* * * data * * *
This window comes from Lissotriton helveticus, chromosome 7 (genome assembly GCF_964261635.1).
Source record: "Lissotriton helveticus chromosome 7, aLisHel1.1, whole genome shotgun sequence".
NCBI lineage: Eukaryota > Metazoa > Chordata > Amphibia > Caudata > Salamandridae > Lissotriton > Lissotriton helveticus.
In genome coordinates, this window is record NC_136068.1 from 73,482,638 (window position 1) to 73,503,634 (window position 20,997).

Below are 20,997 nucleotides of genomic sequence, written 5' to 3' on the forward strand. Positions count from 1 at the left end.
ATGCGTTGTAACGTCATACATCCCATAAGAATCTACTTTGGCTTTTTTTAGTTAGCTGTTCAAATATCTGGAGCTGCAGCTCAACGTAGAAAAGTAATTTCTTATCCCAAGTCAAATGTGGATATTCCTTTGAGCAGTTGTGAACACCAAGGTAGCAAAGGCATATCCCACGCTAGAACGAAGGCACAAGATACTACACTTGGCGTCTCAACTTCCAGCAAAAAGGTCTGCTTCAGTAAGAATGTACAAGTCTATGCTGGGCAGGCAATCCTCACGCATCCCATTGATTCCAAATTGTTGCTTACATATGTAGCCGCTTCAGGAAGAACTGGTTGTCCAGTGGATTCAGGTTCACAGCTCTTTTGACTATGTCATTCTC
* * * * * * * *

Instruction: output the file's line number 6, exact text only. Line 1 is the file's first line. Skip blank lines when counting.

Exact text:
ATGCGTTGTAACGTCATACATCCCATAAGAATCTACTTTGGCTTTTTTTAGTTAGCTGTTCAAATATCTGGAGCTGCAGCTCAACGTAGAAAAGTAATTTCTTATCCCAAGTCAAATGTGGATATTCCTTTGAGCAGTTGTGAACACCAAGGTAGCAAAGGCATATCCCACGCTAGAACGAAGGCACAAGATACTACACTTGGCGTCTCAACTTCCAGCAAAAAGGTCTGCTTCAGTAAGAATGTACAAGTCTATGCTGGGCAGGCAATCCTCACGCATCCCATTGATTCCAAATTGTTGCTTACATATGTAGCCGCTTCAGGAAGAACTGGTTGTCCAGTGGATTCAGGTTCACAGCTCTTTTGACTATGTCATTCTC